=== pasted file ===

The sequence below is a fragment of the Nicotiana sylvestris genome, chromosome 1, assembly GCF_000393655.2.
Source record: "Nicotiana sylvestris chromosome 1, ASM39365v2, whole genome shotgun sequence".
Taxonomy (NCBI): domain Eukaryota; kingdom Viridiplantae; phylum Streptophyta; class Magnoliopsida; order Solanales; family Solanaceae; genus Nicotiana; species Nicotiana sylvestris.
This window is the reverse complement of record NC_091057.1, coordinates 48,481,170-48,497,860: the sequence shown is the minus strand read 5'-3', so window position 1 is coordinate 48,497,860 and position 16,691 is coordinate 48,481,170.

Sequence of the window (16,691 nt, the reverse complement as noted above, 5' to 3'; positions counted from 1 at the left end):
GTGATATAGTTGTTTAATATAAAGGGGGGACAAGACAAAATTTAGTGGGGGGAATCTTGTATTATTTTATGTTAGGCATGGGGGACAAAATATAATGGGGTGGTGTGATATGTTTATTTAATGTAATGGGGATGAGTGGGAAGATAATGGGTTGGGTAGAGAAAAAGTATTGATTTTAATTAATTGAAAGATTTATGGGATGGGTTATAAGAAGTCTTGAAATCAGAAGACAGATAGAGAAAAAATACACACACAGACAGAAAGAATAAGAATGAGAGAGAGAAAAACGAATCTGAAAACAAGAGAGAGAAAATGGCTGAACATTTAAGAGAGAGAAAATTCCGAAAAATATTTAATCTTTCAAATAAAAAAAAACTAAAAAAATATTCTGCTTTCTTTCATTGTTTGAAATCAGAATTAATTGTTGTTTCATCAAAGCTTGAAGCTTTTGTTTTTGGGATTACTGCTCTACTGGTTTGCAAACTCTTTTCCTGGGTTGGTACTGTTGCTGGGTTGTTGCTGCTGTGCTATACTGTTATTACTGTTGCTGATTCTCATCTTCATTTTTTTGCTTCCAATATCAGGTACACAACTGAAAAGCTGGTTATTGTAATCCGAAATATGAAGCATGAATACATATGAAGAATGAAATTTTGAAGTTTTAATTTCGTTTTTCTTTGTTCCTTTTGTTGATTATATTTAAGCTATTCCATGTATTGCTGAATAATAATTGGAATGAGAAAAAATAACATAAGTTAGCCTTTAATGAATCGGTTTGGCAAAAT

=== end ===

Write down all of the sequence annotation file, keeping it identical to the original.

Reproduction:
The sequence below is a fragment of the Nicotiana sylvestris genome, chromosome 1, assembly GCF_000393655.2.
Source record: "Nicotiana sylvestris chromosome 1, ASM39365v2, whole genome shotgun sequence".
Taxonomy (NCBI): domain Eukaryota; kingdom Viridiplantae; phylum Streptophyta; class Magnoliopsida; order Solanales; family Solanaceae; genus Nicotiana; species Nicotiana sylvestris.
This window is the reverse complement of record NC_091057.1, coordinates 48,481,170-48,497,860: the sequence shown is the minus strand read 5'-3', so window position 1 is coordinate 48,497,860 and position 16,691 is coordinate 48,481,170.

Sequence of the window (16,691 nt, the reverse complement as noted above, 5' to 3'; positions counted from 1 at the left end):
GTGATATAGTTGTTTAATATAAAGGGGGGACAAGACAAAATTTAGTGGGGGGAATCTTGTATTATTTTATGTTAGGCATGGGGGACAAAATATAATGGGGTGGTGTGATATGTTTATTTAATGTAATGGGGATGAGTGGGAAGATAATGGGTTGGGTAGAGAAAAAGTATTGATTTTAATTAATTGAAAGATTTATGGGATGGGTTATAAGAAGTCTTGAAATCAGAAGACAGATAGAGAAAAAATACACACACAGACAGAAAGAATAAGAATGAGAGAGAGAAAAACGAATCTGAAAACAAGAGAGAGAAAATGGCTGAACATTTAAGAGAGAGAAAATTCCGAAAAATATTTAATCTTTCAAATAAAAAAAAACTAAAAAAATATTCTGCTTTCTTTCATTGTTTGAAATCAGAATTAATTGTTGTTTCATCAAAGCTTGAAGCTTTTGTTTTTGGGATTACTGCTCTACTGGTTTGCAAACTCTTTTCCTGGGTTGGTACTGTTGCTGGGTTGTTGCTGCTGTGCTATACTGTTATTACTGTTGCTGATTCTCATCTTCATTTTTTTGCTTCCAATATCAGGTACACAACTGAAAAGCTGGTTATTGTAATCCGAAATATGAAGCATGAATACATATGAAGAATGAAATTTTGAAGTTTTAATTTCGTTTTTCTTTGTTCCTTTTGTTGATTATATTTAAGCTATTCCATGTATTGCTGAATAATAATTGGAATGAGAAAAAATAACATAAGTTAGCCTTTAATGAATCGGTTTGGCAAAAT